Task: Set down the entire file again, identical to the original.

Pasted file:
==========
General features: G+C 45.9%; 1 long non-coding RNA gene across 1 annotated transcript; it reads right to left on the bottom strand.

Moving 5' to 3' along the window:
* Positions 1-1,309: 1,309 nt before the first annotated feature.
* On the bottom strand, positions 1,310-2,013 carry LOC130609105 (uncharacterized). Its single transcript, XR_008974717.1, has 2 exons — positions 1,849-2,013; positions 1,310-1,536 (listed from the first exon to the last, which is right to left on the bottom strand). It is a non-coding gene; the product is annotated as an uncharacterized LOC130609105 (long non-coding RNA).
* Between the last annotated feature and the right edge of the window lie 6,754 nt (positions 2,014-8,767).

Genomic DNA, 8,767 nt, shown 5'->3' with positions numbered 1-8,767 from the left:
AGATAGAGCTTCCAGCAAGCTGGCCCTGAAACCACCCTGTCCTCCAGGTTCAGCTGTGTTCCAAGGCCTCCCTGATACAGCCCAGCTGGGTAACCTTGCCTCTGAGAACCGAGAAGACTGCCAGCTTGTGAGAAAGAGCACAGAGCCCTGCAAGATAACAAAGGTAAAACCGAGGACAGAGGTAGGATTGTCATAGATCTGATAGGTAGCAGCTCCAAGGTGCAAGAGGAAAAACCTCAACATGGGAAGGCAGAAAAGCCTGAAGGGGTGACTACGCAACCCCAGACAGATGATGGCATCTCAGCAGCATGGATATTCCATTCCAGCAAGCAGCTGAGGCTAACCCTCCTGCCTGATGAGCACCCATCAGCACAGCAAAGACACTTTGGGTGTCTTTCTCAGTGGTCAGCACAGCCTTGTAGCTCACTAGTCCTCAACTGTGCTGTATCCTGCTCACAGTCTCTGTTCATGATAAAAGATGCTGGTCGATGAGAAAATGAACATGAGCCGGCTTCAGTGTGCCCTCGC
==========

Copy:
General features: G+C 45.9%; 1 long non-coding RNA gene across 1 annotated transcript; it reads right to left on the bottom strand.

Moving 5' to 3' along the window:
* Positions 1-1,309: 1,309 nt before the first annotated feature.
* On the bottom strand, positions 1,310-2,013 carry LOC130609105 (uncharacterized). Its single transcript, XR_008974717.1, has 2 exons — positions 1,849-2,013; positions 1,310-1,536 (listed from the first exon to the last, which is right to left on the bottom strand). It is a non-coding gene; the product is annotated as an uncharacterized LOC130609105 (long non-coding RNA).
* Between the last annotated feature and the right edge of the window lie 6,754 nt (positions 2,014-8,767).

Genomic DNA, 8,767 nt, shown 5'->3' with positions numbered 1-8,767 from the left:
AGATAGAGCTTCCAGCAAGCTGGCCCTGAAACCACCCTGTCCTCCAGGTTCAGCTGTGTTCCAAGGCCTCCCTGATACAGCCCAGCTGGGTAACCTTGCCTCTGAGAACCGAGAAGACTGCCAGCTTGTGAGAAAGAGCACAGAGCCCTGCAAGATAACAAAGGTAAAACCGAGGACAGAGGTAGGATTGTCATAGATCTGATAGGTAGCAGCTCCAAGGTGCAAGAGGAAAAACCTCAACATGGGAAGGCAGAAAAGCCTGAAGGGGTGACTACGCAACCCCAGACAGATGATGGCATCTCAGCAGCATGGATATTCCATTCCAGCAAGCAGCTGAGGCTAACCCTCCTGCCTGATGAGCACCCATCAGCACAGCAAAGACACTTTGGGTGTCTTTCTCAGTGGTCAGCACAGCCTTGTAGCTCACTAGTCCTCAACTGTGCTGTATCCTGCTCACAGTCTCTGTTCATGATAAAAGATGCTGGTCGATGAGAAAATGAACATGAGCCGGCTTCAGTGTGCCCTCGC